On the Court with... Venus and Serena Williams
Little, Brown & Co., 2002 (2002)
Reviewed by Hilary Williamson
hey've been all over the news lately with their Wimbledon wins, so I was very interested in reading this biography of the lives and careers of two tennis superstar sisters. The author begins with their introduction to tennis in an L.A. inner city ghetto in 1984, and continues to their brilliant 2000 Olympics wins.
att Christopher presents the Williams' successes against a backdrop of the history of tennis, from an initial game of French royalty, to 1870s lawn tennis for the wealthy, and on to the development of public courts on surfaces easier to maintain than grass. In the 1980s, Richard Williams taught tennis to his youngest daughters, and they soon played regularly against each other, undeterred even when gang bullets interrupted a game.
enus Williams was quickly recognized as a tennis prodigy and both she and her sister Serena attended the International Tennis Academy (the author explains in detail the sort of practice and discipline needed to make a great athlete). In her first professional match, Venus stood out for her size, race and cornrow hairstyle; she played a mature game and played to win. Her younger sister was never far behind.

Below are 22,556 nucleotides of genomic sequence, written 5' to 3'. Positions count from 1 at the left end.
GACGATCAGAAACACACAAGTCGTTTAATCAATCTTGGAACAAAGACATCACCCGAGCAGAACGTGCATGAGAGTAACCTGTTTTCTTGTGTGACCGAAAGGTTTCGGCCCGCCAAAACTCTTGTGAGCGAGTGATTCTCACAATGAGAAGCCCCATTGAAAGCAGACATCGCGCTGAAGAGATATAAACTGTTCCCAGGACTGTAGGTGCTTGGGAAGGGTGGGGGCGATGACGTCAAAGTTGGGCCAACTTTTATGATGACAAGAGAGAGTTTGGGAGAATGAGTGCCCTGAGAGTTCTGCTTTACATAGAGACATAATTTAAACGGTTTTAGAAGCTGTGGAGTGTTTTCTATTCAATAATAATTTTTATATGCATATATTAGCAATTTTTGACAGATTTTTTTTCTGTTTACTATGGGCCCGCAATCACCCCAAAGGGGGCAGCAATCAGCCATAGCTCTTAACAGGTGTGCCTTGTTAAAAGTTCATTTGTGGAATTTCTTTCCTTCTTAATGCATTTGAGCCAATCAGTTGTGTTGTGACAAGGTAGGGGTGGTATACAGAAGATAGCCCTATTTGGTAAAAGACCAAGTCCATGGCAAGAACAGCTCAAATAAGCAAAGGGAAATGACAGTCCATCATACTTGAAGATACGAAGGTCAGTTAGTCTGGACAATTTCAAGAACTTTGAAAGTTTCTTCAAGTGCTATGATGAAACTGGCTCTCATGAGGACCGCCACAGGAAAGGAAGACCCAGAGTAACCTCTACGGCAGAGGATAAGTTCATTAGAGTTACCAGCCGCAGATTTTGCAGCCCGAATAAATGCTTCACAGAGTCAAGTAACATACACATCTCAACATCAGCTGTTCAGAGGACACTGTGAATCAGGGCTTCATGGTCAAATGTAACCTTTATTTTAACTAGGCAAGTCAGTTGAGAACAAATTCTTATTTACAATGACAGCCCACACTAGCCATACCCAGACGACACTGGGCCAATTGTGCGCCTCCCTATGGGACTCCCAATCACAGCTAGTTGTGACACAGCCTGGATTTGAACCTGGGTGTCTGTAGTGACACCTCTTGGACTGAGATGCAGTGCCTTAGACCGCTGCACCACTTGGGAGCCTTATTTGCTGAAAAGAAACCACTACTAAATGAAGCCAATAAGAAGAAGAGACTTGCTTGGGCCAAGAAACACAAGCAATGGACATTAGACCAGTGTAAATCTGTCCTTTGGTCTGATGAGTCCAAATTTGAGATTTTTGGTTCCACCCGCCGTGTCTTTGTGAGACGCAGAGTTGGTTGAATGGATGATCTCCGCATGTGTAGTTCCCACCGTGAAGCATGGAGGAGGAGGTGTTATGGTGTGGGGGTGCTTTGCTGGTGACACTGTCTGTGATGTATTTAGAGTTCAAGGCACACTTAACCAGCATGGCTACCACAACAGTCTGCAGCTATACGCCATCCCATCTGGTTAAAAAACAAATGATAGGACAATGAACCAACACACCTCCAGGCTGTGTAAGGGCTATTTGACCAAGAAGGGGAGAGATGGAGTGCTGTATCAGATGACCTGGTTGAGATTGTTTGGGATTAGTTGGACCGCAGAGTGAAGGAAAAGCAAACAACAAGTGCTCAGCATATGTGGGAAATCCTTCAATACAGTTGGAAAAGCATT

he Williams sisters stand out even amongst greats of women's tennis like Billie Jean King, Chris Evert and Martina Navratilova. Their story inspires as does their obvious affection for each other, two sisters who '
captured the imagination of the tennis world.
' It's an impressive tale of tennis triumph and it's not over yet!
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